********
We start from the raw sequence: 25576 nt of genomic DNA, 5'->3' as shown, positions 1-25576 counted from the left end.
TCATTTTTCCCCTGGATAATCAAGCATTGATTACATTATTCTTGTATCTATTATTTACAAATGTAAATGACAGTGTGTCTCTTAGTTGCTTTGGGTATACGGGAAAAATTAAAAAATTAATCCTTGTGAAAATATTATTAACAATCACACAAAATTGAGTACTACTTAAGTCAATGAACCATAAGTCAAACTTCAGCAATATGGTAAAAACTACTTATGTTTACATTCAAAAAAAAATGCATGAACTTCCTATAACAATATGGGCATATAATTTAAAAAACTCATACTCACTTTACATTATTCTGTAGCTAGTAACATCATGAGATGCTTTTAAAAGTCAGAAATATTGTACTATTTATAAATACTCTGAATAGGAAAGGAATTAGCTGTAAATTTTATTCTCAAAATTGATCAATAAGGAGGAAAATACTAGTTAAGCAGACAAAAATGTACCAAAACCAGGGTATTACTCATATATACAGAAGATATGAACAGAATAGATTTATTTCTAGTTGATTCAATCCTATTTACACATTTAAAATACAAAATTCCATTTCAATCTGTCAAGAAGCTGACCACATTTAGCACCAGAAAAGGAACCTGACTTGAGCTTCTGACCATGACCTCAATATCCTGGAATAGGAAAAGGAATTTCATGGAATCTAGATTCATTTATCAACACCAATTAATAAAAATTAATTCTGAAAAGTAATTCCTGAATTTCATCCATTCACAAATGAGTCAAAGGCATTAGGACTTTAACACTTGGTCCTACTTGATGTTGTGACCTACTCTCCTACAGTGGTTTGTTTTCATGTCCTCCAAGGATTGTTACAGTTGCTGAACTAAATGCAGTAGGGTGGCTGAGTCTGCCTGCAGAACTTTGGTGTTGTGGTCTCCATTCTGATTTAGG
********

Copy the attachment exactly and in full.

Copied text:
We start from the raw sequence: 25576 nt of genomic DNA, 5'->3' as shown, positions 1-25576 counted from the left end.
TCATTTTTCCCCTGGATAATCAAGCATTGATTACATTATTCTTGTATCTATTATTTACAAATGTAAATGACAGTGTGTCTCTTAGTTGCTTTGGGTATACGGGAAAAATTAAAAAATTAATCCTTGTGAAAATATTATTAACAATCACACAAAATTGAGTACTACTTAAGTCAATGAACCATAAGTCAAACTTCAGCAATATGGTAAAAACTACTTATGTTTACATTCAAAAAAAAATGCATGAACTTCCTATAACAATATGGGCATATAATTTAAAAAACTCATACTCACTTTACATTATTCTGTAGCTAGTAACATCATGAGATGCTTTTAAAAGTCAGAAATATTGTACTATTTATAAATACTCTGAATAGGAAAGGAATTAGCTGTAAATTTTATTCTCAAAATTGATCAATAAGGAGGAAAATACTAGTTAAGCAGACAAAAATGTACCAAAACCAGGGTATTACTCATATATACAGAAGATATGAACAGAATAGATTTATTTCTAGTTGATTCAATCCTATTTACACATTTAAAATACAAAATTCCATTTCAATCTGTCAAGAAGCTGACCACATTTAGCACCAGAAAAGGAACCTGACTTGAGCTTCTGACCATGACCTCAATATCCTGGAATAGGAAAAGGAATTTCATGGAATCTAGATTCATTTATCAACACCAATTAATAAAAATTAATTCTGAAAAGTAATTCCTGAATTTCATCCATTCACAAATGAGTCAAAGGCATTAGGACTTTAACACTTGGTCCTACTTGATGTTGTGACCTACTCTCCTACAGTGGTTTGTTTTCATGTCCTCCAAGGATTGTTACAGTTGCTGAACTAAATGCAGTAGGGTGGCTGAGTCTGCCTGCAGAACTTTGGTGTTGTGGTCTCCATTCTGATTTAGG